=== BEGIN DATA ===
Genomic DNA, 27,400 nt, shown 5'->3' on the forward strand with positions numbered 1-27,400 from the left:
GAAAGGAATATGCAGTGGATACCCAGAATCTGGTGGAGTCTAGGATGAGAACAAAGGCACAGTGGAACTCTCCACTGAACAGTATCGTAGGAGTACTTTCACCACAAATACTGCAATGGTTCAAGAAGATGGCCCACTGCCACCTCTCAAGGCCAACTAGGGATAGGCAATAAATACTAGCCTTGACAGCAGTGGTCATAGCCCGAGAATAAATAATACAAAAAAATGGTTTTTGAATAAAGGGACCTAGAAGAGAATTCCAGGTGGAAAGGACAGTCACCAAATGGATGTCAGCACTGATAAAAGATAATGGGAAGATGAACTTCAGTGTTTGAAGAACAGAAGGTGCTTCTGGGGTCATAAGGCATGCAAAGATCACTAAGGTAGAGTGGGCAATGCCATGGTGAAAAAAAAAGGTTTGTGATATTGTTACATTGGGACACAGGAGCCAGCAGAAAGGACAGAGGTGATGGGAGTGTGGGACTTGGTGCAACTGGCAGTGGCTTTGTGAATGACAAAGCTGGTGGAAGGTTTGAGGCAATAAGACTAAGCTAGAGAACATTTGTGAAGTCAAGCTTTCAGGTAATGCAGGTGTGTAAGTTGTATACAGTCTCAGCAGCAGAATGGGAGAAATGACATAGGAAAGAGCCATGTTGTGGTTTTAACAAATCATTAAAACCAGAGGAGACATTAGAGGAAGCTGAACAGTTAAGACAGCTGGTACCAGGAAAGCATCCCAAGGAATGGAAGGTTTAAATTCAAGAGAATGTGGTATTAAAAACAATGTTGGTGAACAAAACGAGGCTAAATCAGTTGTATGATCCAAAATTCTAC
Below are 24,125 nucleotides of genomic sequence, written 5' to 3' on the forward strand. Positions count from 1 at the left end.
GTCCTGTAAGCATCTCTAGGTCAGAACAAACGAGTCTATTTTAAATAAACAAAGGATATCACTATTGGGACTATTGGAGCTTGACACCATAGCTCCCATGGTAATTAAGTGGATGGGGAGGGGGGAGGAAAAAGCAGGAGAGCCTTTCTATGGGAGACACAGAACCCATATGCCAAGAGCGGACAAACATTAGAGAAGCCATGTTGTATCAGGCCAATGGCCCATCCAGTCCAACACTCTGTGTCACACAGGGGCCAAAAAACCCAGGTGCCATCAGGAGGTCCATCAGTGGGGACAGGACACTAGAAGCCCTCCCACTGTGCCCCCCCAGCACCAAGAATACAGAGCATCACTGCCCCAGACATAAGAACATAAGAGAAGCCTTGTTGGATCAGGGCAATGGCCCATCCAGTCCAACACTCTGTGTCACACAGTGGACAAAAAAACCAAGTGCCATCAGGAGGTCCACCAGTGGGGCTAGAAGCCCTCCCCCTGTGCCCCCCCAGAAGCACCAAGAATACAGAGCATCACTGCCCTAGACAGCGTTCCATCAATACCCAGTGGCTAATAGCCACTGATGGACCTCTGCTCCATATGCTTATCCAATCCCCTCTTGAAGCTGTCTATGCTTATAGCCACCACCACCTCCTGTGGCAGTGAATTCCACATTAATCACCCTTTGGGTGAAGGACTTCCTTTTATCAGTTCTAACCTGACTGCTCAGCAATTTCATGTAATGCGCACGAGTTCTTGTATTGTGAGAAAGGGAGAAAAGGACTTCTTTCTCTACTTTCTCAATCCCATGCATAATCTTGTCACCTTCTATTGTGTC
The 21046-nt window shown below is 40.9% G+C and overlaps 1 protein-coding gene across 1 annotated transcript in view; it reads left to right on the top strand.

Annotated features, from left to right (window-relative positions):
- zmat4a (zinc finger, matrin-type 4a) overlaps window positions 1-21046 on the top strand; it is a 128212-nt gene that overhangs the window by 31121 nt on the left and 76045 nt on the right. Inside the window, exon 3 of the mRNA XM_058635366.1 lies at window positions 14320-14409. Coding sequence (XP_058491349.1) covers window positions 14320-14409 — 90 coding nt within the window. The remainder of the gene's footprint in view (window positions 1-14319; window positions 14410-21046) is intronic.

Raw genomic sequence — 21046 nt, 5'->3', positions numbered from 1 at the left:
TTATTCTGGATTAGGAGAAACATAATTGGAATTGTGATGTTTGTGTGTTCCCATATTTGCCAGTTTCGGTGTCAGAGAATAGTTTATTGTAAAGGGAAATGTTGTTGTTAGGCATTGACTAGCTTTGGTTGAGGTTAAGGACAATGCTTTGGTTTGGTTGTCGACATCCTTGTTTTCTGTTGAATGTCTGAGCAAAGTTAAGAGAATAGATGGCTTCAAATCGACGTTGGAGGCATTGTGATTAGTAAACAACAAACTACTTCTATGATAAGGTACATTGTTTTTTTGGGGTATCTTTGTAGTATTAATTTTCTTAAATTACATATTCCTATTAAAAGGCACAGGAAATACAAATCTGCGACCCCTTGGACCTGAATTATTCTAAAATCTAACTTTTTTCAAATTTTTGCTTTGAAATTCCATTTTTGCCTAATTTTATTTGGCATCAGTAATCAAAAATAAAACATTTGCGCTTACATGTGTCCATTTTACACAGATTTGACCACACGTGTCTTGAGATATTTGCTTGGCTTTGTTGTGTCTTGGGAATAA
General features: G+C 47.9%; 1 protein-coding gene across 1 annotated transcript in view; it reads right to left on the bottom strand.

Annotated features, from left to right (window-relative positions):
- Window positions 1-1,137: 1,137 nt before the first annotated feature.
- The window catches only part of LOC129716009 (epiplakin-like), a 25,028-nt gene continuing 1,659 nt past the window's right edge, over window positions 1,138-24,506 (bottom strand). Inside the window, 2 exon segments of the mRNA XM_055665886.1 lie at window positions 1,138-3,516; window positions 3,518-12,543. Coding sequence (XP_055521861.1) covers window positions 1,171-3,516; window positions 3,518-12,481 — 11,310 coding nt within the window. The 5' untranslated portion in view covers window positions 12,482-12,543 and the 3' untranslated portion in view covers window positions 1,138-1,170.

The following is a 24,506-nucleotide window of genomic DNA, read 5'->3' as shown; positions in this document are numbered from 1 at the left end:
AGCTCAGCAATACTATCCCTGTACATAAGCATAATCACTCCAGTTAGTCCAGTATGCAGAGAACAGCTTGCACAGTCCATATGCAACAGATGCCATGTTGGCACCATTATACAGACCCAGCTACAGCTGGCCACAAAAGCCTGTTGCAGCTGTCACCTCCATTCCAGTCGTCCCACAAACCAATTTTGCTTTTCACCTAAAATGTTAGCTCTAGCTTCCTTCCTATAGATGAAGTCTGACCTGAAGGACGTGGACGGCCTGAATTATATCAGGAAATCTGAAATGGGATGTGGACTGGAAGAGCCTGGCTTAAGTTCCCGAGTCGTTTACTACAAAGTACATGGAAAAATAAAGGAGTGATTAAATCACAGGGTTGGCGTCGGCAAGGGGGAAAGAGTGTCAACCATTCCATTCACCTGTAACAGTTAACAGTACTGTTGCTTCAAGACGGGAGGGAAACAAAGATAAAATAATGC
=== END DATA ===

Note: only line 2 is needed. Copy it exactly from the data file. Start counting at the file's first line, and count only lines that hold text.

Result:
GAAAGGAATATGCAGTGGATACCCAGAATCTGGTGGAGTCTAGGATGAGAACAAAGGCACAGTGGAACTCTCCACTGAACAGTATCGTAGGAGTACTTTCACCACAAATACTGCAATGGTTCAAGAAGATGGCCCACTGCCACCTCTCAAGGCCAACTAGGGATAGGCAATAAATACTAGCCTTGACAGCAGTGGTCATAGCCCGAGAATAAATAATACAAAAAAATGGTTTTTGAATAAAGGGACCTAGAAGAGAATTCCAGGTGGAAAGGACAGTCACCAAATGGATGTCAGCACTGATAAAAGATAATGGGAAGATGAACTTCAGTGTTTGAAGAACAGAAGGTGCTTCTGGGGTCATAAGGCATGCAAAGATCACTAAGGTAGAGTGGGCAATGCCATGGTGAAAAAAAAAGGTTTGTGATATTGTTACATTGGGACACAGGAGCCAGCAGAAAGGACAGAGGTGATGGGAGTGTGGGACTTGGTGCAACTGGCAGTGGCTTTGTGAATGACAAAGCTGGTGGAAGGTTTGAGGCAATAAGACTAAGCTAGAGAACATTTGTGAAGTCAAGCTTTCAGGTAATGCAGGTGTGTAAGTTGTATACAGTCTCAGCAGCAGAATGGGAGAAATGACATAGGAAAGAGCCATGTTGTGGTTTTAACAAATCATTAAAACCAGAGGAGACATTAGAGGAAGCTGAACAGTTAAGACAGCTGGTACCAGGAAAGCATCCCAAGGAATGGAAGGTTTAAATTCAAGAGAATGTGGTATTAAAAACAATGTTGGTGAACAAAACGAGGCTAAATCAGTTGTATGATCCAAAATTCTAC